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Deliver Chechen leaders, take $10mn

September 08, 2004 14:46 IST
Russia's national security service today announced a reward of about 300 million roubles ($10 million) for any information leading to the "neutralisation" of renegade Chechen warlords Aslan Maskhadov and Shamil Basayev.

After an initial probe into the Beslan school carnage, Moscow has pointed at the involvement of Basayev and Maskhadov in the bloodiest terror attack in Russia, which left more than 300 dead, many of them schoolchildren.

'Russia school seizure was bid to start war'

"In the course of a number of years the leaders of band-formations Shamil Basayev and Aslan Maskhadov have committed inhuman terrorist acts on the territory of the Russian Federation resulting in irreplenishable losses," a Federalnaya Sluzhba Bezopastnosti - FSB release said while offering the reward and guaranteeing anonymity and protection.

The FSB will pay the reward "for reliable information on their whereabouts leading to the neutralisation of these people."

News of the reward broke as state television was broadcasting footage of Prosecutor General Vladimir Ustinov briefing President Vladimir Putin on the investigation into the taking of more than 1,200 hostages in a school in southern Russia last week.

Beslan is a wake-up call

Ustinov said 326 hostages had been killed and 727 wounded in the attack which ended Friday following explosions and gunfire as hostages tried to flee and special forces tried to help them.

He said 210 bodies had been identified and forensic workers were trying to identify 32 body fragments. The death toll could rise, Ustinov added.

Russian Foreign Ministry had earlier today said it would seek the extradition of Chechen leaders allegedly involved in terrorism from the safe haven enjoyed by them in the US and UK.

In a reference to Chechen separatist leader Aslan Maskhadov's emissaries Ilyas Akhmadov and Akhmad Zakayev, who have been granted political asylum in the US and UK respectively, a Russian Foreign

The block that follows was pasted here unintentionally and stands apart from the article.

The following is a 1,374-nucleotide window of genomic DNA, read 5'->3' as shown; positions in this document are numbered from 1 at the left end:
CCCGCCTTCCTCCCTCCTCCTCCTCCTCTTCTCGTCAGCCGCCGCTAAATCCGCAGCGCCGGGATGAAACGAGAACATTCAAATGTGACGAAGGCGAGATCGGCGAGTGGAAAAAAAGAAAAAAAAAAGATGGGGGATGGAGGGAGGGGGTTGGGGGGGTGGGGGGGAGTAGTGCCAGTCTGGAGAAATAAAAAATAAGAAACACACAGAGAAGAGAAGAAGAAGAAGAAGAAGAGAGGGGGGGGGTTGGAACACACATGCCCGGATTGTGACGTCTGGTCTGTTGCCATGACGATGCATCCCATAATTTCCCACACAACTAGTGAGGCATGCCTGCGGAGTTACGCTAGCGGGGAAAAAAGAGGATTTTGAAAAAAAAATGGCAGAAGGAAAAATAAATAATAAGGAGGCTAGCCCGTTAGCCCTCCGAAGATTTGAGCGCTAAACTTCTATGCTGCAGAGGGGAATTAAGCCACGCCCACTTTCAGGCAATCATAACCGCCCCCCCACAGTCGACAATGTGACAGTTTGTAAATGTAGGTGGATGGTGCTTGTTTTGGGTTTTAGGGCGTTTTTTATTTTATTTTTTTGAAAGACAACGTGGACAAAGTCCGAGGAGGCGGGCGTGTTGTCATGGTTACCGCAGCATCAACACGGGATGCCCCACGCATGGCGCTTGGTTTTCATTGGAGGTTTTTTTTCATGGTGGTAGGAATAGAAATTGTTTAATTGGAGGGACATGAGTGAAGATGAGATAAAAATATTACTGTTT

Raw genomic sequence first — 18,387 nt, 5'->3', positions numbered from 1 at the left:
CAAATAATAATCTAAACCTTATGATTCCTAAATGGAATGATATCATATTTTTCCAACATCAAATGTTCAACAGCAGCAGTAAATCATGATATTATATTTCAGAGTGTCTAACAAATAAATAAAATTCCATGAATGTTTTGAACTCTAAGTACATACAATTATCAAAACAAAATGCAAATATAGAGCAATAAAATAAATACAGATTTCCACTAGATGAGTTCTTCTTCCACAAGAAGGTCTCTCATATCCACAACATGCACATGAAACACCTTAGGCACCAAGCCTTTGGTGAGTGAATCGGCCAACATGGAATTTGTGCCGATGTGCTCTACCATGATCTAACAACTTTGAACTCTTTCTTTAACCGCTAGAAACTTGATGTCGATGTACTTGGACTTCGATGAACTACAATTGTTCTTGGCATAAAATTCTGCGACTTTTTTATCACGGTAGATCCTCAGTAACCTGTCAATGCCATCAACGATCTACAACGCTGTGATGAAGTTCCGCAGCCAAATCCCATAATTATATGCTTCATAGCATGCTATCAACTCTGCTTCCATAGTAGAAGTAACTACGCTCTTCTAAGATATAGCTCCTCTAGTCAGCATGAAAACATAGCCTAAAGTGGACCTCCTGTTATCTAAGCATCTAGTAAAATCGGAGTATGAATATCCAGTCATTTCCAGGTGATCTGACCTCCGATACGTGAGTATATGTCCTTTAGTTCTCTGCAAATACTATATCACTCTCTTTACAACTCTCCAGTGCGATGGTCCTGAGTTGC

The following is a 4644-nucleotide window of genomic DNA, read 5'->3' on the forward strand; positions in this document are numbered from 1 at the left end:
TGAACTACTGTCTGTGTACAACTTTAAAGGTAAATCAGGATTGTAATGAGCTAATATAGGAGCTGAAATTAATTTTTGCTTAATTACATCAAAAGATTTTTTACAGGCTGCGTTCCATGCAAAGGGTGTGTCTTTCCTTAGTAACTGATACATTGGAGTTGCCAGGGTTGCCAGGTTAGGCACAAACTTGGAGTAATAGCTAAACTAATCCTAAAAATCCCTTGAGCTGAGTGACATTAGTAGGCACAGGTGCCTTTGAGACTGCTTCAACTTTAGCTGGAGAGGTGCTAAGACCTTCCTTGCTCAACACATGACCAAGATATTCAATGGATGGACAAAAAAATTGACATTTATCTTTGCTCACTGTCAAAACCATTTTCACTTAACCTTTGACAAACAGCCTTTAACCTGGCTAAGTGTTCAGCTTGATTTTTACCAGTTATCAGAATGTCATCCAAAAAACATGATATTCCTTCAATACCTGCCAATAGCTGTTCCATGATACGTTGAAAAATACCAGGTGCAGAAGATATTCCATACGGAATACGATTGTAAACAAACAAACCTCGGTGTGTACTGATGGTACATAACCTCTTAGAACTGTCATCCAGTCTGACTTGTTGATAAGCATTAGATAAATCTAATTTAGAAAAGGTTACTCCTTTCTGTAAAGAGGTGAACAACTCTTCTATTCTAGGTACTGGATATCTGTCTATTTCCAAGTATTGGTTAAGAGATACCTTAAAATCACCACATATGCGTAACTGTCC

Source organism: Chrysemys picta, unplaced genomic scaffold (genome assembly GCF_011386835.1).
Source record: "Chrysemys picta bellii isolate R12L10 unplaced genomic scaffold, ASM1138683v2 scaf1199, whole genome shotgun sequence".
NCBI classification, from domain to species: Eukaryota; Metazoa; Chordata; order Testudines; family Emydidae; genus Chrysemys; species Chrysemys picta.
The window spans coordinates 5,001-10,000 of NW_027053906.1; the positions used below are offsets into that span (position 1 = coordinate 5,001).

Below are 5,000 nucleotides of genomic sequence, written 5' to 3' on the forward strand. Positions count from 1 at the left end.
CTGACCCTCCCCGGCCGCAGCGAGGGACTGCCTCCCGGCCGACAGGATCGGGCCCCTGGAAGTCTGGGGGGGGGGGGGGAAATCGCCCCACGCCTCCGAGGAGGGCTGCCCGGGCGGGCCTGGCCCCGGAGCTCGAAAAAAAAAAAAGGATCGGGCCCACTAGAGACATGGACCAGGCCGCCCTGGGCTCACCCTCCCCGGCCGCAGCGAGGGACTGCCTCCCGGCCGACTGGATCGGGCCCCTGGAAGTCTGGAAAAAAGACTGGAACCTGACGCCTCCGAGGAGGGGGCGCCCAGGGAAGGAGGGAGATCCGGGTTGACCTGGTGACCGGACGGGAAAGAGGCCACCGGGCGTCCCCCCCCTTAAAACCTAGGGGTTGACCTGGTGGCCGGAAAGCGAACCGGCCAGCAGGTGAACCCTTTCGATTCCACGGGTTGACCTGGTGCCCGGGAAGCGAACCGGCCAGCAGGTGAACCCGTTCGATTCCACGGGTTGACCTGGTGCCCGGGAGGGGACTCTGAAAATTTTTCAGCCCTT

Ministry statement insisted that from the very beginning of the probe into Beslan school carnage fugitive Chechen leaders' involvement has come into light.

"Already the first results of the investigation of the terrorist act in Beslan indicate the involvement of Maskhadov and his accomplices in it," a foreign ministry statement said.

It said that "not merely bandits", but international terrorists are waging a war in the North Caucasus against Russia and must not escape the most severe punishment under the law, even if they are hiding outside the Russian Federation.

"There should be no double standards" the Russian Foreign Ministry said underscoring that it was high time for the West to give up its biased attitude towards Russia.

"We cannot put pressure on judges anywhere, nor do we intend to. Our actions will be carried out strictly within international law and legal rules. Terrorists and their accomplices must appear before a Russian court and face punishment for their crimes," the statement said.

Moscow intends to take a number of "appropriate extra steps", including in contact with its foreign partners for extradition of Akhmadov and Zakayev.

The Foreign Ministry statement came in the wake of President Vladimir Putin accusation of the US of undermining Russia's struggle against terror by meeting with Chechen separatists.

Putin announces steps to tackle terror

Putin told a group of Western policy analysts late on Monday night that his administration has repeatedly complained about meetings between US officials and representatives of Chechen separatists, but to no avail.

"Washington has invariably responded with "we will get back to you" or "we reserve the right to talk with anyone we want," Putin told a group of Western journalists and academics during a wide-ranging policy discussion, 'Moscow Times' said. This approach reflects a Cold War mentality among some US politicians, he said.

"Why don't you meet Osama bin Laden, invite him to Brussels or to the White House and engage in talks, ask him what he wants and give it to him so he leaves you in peace? Why don't you do that?" Putin told participants at the annual Valdai Forum.

Vinay Shukla in Moscow
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